Seattle University's student newspaper since 1933

The Spectator

Seattle University's student newspaper since 1933

The Spectator

Seattle University's student newspaper since 1933

The Spectator

United Filipino Club Gets its Jam on

    FASA Jam
    Loren Elliot • The Spectator

    Seattle University’s Pigott Auditorium was packed with five musical acts and two local dance groups last Friday, marking the annual Filipino American Student Association’s (FASA) Jam concert “Harmonize in Unity.”

    FASA Jam is a benefit concert hosted every two years that raises money for the Filipino American National Historical Society, which documents and promotes Filipino American history through its archives, books, programs, art and more. This year, it took 30 people—including 13 officers from Seattle U’s United Filipino Club (UFC) and officers from FASA at the University of Washington—months to plan the successful event.

    On Nov. 9, the two universities came together to organize a three-hour show that included performances by Seattle U’s Coho Mountain String Ticklers, Bridget Hermano, the first “Asian American Idol” in the Filipino Community of Seattle, and US, a married duo from Southern California. The evening was hosted by Alyssa Fernando and Michael Bermudez, who moved the show along with their witty script.

    Coho Mountain String Ticklers opened up the show with brilliant three-part harmonies and impressive acoustics, scoring the band’s first encore ever.
    “I was completely unprepared for the reaction,” said vocalist Laura Germano. “When you play music or create any sort of art, you pour yourself into your project. So receiving that praise that we did Friday night, about the music we’ve been slaving over, is an indescribably amazing feeling, and a surprising one at that.”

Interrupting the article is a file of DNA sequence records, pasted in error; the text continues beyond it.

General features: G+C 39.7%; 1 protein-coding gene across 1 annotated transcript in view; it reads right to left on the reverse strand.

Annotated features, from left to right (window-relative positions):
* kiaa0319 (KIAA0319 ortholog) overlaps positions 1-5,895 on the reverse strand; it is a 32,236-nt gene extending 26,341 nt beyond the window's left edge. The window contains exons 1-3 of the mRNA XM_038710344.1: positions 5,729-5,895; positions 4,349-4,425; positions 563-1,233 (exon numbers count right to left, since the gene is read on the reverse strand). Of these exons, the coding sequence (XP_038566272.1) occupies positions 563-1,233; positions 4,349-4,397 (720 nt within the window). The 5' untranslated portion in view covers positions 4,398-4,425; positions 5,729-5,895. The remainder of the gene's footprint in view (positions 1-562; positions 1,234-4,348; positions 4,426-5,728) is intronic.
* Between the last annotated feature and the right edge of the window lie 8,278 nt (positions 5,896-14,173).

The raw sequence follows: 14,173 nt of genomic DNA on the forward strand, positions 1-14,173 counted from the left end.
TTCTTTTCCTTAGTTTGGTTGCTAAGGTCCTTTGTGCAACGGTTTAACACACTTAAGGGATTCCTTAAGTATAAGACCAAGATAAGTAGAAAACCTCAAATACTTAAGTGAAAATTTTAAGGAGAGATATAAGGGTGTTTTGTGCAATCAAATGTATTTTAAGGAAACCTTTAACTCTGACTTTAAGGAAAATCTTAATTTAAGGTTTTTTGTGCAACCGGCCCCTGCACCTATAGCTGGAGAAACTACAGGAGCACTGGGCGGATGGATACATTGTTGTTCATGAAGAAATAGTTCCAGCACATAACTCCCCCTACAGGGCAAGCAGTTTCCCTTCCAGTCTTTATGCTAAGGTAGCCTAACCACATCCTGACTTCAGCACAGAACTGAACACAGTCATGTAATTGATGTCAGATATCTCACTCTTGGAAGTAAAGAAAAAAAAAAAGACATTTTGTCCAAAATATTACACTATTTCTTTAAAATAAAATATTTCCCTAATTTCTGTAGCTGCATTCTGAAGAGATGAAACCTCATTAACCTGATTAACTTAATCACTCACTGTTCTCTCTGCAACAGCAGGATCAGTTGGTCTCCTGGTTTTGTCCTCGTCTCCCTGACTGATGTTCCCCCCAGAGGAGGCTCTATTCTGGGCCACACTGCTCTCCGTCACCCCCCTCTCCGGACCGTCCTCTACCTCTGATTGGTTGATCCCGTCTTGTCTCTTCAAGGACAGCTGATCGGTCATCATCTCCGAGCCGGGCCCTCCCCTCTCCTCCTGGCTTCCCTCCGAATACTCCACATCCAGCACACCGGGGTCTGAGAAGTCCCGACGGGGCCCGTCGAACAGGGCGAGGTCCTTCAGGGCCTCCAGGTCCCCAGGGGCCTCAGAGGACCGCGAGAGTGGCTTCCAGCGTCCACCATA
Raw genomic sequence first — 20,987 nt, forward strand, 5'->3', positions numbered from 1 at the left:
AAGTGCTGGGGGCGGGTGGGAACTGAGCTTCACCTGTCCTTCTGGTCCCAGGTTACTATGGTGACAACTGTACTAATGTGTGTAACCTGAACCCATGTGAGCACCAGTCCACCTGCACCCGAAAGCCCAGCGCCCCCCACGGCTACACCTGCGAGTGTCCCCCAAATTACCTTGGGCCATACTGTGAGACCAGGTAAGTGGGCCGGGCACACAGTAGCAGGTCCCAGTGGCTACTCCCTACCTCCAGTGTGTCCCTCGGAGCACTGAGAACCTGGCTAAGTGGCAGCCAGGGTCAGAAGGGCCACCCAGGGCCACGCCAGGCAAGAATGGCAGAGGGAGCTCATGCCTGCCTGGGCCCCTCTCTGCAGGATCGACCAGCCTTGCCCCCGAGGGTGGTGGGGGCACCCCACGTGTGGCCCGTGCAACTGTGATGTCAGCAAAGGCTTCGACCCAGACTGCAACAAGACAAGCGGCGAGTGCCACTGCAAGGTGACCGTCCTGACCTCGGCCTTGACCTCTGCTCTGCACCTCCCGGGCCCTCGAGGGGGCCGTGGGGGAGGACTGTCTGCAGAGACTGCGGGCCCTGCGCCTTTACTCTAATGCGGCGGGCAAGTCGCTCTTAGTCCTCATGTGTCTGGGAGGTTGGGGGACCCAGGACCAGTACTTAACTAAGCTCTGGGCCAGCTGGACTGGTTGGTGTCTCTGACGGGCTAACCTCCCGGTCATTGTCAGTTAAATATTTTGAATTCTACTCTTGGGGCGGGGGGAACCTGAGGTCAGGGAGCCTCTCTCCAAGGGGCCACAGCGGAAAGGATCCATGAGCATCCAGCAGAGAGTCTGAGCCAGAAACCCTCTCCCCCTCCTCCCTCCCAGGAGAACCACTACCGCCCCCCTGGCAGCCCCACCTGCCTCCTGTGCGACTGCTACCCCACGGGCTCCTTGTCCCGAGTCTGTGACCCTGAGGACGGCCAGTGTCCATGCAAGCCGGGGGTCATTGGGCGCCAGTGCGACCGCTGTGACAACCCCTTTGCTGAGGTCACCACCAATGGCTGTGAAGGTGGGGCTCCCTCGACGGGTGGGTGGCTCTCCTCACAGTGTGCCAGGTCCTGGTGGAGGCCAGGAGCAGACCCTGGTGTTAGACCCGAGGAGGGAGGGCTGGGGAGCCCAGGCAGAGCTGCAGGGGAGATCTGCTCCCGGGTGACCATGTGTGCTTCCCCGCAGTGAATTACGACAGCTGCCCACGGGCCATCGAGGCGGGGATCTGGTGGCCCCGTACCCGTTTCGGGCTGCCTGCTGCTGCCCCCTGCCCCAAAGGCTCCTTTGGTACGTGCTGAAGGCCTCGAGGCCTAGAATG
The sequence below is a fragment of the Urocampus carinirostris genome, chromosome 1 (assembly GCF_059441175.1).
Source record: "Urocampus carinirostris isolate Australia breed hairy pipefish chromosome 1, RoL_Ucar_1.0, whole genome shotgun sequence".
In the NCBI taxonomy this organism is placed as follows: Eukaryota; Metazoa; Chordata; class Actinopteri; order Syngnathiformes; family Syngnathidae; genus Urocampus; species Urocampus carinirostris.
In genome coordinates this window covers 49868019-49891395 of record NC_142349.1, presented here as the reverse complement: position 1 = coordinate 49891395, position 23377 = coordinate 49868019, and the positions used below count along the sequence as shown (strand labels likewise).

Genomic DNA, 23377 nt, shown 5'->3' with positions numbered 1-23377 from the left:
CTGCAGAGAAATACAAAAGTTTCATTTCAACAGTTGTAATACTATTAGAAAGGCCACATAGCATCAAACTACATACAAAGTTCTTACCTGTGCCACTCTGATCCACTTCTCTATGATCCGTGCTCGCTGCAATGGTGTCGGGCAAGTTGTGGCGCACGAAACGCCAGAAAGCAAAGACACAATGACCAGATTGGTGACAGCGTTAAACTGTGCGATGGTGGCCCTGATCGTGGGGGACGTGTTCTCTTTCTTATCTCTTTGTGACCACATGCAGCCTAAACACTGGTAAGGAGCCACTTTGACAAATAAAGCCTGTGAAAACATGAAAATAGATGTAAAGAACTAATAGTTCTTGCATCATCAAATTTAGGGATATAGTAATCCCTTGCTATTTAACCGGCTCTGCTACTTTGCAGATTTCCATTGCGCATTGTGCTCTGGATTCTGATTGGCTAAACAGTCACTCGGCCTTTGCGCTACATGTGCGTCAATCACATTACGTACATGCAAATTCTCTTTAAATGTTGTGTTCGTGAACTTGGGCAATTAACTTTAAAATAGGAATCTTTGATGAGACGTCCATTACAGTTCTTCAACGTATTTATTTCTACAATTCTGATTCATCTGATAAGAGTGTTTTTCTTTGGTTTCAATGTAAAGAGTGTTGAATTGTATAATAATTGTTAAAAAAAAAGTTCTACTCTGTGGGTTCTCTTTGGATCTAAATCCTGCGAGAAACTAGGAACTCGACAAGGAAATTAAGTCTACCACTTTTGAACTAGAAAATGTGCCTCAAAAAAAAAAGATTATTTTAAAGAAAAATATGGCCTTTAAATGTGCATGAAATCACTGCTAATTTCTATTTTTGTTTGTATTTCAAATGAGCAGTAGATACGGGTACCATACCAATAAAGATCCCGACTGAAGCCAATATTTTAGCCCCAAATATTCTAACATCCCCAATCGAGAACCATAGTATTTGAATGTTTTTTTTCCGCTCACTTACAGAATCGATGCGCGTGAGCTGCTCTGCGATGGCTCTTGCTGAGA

Smooth Technique followed Coho with soulful vocals and homemade beats that often referenced Seattle locations like First Avenue and Tutta Bella. And though lead singer Andrew Pacis was on crutches the night of the concert, it did not disturb his jazzy and smooth performance. New Heights—whose first single “Peaches” was featured in a short film by the Jubilee Project called “Love Language” that reached over 10 million views on YouTube—performed next with lead vocalist Travis Graham, guitarists Chris Kwak and Kiyung Park, Tyler Carroll on bass and Bobby Walker on drums.

    Slight changes made to the program’s schedule brought local dance crews Sini-Gang and Kasama to the stage early and Kasama closed its act with “Gangnam Style.” After the dance performances, Bridget Hermano cooled things down with her amazing vocals, singing original ballads that silenced the entire room. And then came the moment everyone had been waiting for—US.

    Formerly known as solo music artists, Michael Alvarado and Carissa Rae not only joined music forces but also got married this past summer, thereby officially forming the duo known as US. Together, they showcase their love by writing and singing songs about their relationship, including one song made up of medleys from their favorite television shows. Though the crowd loved hearing familiar tunes from the ‘90s, it was the last song of the night that most of the crowd could sing along to. With over one million views on YouTube, US performed the crowd favorite “Missin’ You Like Crazy,” which ended with many hollers and whistles asking for more.

    Chelsee may be reached at cyee@su-spectator

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